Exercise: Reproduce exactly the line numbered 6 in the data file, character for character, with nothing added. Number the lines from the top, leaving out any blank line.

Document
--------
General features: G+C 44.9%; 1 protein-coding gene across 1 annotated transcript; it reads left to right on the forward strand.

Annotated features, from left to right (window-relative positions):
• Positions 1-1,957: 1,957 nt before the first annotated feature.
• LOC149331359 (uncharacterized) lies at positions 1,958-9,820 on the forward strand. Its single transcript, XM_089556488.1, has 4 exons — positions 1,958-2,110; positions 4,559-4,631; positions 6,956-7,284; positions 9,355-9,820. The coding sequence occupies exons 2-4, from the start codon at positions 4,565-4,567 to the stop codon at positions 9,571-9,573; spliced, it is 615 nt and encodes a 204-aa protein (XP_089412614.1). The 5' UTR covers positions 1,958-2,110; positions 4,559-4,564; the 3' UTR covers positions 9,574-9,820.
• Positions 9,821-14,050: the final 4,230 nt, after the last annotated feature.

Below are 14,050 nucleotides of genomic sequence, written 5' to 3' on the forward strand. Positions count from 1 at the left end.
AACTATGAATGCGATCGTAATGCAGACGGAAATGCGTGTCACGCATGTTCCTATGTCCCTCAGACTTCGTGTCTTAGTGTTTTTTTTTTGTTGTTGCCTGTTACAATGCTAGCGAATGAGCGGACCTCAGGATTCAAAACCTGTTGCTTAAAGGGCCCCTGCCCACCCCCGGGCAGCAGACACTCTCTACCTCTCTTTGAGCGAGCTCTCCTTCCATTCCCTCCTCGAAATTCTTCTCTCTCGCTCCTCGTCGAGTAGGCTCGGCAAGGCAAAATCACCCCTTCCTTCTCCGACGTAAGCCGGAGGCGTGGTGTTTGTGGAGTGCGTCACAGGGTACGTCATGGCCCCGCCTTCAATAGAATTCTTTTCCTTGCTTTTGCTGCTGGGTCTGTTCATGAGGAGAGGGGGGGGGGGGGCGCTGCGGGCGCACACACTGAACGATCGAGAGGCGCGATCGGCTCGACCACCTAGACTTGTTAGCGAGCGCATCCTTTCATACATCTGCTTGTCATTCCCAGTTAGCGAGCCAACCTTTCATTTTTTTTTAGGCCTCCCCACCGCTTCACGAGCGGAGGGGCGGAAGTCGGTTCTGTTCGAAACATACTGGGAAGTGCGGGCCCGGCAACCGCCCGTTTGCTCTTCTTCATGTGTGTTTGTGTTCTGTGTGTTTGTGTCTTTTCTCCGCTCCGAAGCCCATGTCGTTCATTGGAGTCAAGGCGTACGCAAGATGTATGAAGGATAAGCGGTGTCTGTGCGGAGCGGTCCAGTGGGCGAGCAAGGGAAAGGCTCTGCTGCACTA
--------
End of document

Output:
Below are 14,050 nucleotides of genomic sequence, written 5' to 3' on the forward strand. Positions count from 1 at the left end.